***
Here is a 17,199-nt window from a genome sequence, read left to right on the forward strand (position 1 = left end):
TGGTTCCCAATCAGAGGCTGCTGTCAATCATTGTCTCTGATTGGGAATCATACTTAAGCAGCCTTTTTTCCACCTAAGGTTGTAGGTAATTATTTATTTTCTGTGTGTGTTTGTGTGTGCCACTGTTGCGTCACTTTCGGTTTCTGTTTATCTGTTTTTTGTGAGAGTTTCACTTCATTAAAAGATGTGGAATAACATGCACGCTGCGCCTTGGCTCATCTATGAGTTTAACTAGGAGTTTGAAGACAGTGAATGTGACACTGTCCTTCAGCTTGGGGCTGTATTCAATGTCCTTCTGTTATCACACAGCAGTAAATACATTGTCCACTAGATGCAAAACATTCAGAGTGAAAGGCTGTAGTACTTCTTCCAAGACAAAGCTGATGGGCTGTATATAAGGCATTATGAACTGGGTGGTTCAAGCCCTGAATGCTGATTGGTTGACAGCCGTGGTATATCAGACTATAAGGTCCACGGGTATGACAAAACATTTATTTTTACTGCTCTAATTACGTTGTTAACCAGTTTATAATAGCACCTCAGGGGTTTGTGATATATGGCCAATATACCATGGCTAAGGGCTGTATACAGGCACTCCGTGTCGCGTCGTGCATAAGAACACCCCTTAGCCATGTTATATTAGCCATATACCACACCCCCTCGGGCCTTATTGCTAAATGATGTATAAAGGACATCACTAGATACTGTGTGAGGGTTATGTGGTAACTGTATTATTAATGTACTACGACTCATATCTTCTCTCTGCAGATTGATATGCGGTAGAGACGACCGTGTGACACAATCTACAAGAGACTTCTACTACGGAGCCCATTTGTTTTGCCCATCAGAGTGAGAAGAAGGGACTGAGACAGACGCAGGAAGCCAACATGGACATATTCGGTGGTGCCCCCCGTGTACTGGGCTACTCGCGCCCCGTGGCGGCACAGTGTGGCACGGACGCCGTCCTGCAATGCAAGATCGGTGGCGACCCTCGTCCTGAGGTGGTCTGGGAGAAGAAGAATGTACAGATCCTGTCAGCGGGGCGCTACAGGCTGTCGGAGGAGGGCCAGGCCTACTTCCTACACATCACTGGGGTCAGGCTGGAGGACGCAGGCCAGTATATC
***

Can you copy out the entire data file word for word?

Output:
Here is a 17,199-nt window from a genome sequence, read left to right on the forward strand (position 1 = left end):
TGGTTCCCAATCAGAGGCTGCTGTCAATCATTGTCTCTGATTGGGAATCATACTTAAGCAGCCTTTTTTCCACCTAAGGTTGTAGGTAATTATTTATTTTCTGTGTGTGTTTGTGTGTGCCACTGTTGCGTCACTTTCGGTTTCTGTTTATCTGTTTTTTGTGAGAGTTTCACTTCATTAAAAGATGTGGAATAACATGCACGCTGCGCCTTGGCTCATCTATGAGTTTAACTAGGAGTTTGAAGACAGTGAATGTGACACTGTCCTTCAGCTTGGGGCTGTATTCAATGTCCTTCTGTTATCACACAGCAGTAAATACATTGTCCACTAGATGCAAAACATTCAGAGTGAAAGGCTGTAGTACTTCTTCCAAGACAAAGCTGATGGGCTGTATATAAGGCATTATGAACTGGGTGGTTCAAGCCCTGAATGCTGATTGGTTGACAGCCGTGGTATATCAGACTATAAGGTCCACGGGTATGACAAAACATTTATTTTTACTGCTCTAATTACGTTGTTAACCAGTTTATAATAGCACCTCAGGGGTTTGTGATATATGGCCAATATACCATGGCTAAGGGCTGTATACAGGCACTCCGTGTCGCGTCGTGCATAAGAACACCCCTTAGCCATGTTATATTAGCCATATACCACACCCCCTCGGGCCTTATTGCTAAATGATGTATAAAGGACATCACTAGATACTGTGTGAGGGTTATGTGGTAACTGTATTATTAATGTACTACGACTCATATCTTCTCTCTGCAGATTGATATGCGGTAGAGACGACCGTGTGACACAATCTACAAGAGACTTCTACTACGGAGCCCATTTGTTTTGCCCATCAGAGTGAGAAGAAGGGACTGAGACAGACGCAGGAAGCCAACATGGACATATTCGGTGGTGCCCCCCGTGTACTGGGCTACTCGCGCCCCGTGGCGGCACAGTGTGGCACGGACGCCGTCCTGCAATGCAAGATCGGTGGCGACCCTCGTCCTGAGGTGGTCTGGGAGAAGAAGAATGTACAGATCCTGTCAGCGGGGCGCTACAGGCTGTCGGAGGAGGGCCAGGCCTACTTCCTACACATCACTGGGGTCAGGCTGGAGGACGCAGGCCAGTATATC